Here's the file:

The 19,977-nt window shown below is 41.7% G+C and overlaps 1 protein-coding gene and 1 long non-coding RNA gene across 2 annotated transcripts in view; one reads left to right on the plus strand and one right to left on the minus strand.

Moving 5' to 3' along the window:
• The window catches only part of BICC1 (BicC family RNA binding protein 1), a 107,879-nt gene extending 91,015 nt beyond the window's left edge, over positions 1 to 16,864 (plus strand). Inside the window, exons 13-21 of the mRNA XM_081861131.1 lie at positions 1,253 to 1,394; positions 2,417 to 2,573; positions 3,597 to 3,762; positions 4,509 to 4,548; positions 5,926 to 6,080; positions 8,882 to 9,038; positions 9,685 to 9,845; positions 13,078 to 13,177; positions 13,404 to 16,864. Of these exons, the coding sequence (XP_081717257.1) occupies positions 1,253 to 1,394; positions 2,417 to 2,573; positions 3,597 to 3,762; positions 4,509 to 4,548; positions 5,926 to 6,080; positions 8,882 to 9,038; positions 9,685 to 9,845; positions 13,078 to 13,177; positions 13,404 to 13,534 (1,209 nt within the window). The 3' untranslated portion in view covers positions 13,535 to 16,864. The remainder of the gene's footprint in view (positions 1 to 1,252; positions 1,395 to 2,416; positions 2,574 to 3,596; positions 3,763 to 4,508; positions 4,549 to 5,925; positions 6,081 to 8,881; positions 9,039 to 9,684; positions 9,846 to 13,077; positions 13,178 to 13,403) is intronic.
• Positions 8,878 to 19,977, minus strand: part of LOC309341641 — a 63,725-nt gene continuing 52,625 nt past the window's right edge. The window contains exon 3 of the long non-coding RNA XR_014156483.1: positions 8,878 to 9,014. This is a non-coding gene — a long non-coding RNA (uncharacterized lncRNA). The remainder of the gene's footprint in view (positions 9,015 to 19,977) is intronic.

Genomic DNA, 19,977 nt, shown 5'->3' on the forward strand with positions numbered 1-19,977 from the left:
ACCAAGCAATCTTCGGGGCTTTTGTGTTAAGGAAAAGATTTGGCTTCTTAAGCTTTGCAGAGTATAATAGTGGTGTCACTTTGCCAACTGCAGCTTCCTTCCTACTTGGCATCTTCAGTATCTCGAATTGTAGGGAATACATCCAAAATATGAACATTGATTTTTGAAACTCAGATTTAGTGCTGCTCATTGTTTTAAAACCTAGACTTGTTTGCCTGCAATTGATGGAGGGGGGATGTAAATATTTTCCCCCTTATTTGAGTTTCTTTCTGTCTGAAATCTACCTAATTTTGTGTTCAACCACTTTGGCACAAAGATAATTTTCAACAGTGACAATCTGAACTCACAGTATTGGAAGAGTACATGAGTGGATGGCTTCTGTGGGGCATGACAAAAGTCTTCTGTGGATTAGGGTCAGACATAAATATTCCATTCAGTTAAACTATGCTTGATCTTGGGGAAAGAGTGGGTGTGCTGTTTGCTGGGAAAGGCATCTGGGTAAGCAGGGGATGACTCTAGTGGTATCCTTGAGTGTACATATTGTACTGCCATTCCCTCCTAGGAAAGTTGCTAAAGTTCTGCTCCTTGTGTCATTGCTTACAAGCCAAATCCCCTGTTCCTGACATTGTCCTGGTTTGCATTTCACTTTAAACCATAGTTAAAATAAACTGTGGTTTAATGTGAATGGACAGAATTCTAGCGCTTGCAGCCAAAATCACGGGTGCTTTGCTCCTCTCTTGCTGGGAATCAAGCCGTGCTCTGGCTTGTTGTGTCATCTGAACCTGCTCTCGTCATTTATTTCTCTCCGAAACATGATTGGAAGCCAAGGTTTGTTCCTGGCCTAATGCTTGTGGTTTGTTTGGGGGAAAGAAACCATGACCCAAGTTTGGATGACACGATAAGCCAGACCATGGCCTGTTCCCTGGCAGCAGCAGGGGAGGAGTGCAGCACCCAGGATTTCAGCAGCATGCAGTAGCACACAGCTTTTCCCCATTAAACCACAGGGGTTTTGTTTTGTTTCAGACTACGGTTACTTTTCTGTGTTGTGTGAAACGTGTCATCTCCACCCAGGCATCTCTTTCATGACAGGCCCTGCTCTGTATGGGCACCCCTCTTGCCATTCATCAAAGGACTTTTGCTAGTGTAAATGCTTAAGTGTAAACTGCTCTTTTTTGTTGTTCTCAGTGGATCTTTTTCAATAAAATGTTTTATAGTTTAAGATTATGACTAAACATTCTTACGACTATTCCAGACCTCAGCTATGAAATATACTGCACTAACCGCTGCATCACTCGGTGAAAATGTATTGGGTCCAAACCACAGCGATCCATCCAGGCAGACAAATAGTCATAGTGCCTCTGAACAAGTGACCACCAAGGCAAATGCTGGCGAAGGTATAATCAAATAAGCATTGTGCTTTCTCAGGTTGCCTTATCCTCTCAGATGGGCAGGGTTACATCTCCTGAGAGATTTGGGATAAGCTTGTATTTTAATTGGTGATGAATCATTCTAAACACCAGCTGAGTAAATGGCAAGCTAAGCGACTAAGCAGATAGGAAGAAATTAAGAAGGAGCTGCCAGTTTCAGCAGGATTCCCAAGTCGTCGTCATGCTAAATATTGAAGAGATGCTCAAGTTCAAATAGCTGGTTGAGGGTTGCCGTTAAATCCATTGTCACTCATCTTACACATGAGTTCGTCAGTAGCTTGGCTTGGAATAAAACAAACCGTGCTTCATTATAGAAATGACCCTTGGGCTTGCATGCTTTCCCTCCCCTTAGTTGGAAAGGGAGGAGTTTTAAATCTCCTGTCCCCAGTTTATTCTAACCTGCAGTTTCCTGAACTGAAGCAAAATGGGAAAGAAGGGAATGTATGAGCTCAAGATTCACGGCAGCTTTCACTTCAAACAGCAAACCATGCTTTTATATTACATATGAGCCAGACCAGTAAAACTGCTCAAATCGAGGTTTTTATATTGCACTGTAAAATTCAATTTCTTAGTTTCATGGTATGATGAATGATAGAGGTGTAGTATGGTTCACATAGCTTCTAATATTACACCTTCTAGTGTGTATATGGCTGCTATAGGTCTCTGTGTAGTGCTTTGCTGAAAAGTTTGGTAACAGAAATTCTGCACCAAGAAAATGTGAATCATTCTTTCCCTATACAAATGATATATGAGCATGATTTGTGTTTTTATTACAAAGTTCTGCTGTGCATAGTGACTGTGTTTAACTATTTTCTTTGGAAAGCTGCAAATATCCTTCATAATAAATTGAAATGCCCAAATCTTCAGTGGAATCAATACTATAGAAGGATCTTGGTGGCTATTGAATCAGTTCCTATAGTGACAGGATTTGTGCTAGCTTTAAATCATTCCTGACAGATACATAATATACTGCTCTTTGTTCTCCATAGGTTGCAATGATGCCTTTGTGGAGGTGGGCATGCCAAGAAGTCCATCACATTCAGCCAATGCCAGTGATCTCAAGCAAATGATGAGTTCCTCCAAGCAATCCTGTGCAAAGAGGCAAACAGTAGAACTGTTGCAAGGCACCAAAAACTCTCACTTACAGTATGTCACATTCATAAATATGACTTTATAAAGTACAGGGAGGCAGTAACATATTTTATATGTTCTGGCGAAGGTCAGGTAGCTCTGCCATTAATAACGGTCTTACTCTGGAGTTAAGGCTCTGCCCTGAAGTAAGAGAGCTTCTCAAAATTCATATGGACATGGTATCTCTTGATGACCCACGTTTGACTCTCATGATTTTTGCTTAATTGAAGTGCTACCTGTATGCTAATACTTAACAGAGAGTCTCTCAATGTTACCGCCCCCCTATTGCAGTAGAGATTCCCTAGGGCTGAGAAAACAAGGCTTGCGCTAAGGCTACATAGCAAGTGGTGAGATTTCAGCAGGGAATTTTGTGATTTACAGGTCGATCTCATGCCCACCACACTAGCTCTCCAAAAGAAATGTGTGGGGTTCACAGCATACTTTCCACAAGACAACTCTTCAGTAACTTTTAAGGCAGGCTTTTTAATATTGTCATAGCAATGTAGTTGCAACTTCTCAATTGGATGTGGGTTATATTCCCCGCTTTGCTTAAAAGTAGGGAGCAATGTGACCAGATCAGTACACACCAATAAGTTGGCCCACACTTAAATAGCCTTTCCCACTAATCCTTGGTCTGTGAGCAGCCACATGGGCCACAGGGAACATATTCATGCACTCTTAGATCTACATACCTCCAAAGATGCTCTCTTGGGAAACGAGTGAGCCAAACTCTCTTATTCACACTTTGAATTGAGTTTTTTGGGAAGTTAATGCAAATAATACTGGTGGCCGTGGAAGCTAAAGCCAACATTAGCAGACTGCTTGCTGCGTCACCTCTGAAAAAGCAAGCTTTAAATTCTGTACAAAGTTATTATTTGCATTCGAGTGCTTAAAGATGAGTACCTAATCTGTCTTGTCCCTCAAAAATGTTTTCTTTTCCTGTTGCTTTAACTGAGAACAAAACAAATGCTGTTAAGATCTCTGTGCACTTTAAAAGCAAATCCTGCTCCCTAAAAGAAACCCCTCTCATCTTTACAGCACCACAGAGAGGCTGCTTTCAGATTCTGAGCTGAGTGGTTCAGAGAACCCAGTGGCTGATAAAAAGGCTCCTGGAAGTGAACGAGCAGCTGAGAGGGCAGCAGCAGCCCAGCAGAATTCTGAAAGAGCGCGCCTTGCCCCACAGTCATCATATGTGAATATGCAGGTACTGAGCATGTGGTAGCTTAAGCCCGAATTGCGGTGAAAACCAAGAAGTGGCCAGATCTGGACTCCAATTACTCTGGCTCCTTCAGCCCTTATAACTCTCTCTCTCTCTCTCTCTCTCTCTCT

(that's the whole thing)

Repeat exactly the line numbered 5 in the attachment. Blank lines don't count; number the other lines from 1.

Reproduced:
Genomic DNA, 19,977 nt, shown 5'->3' on the forward strand with positions numbered 1-19,977 from the left: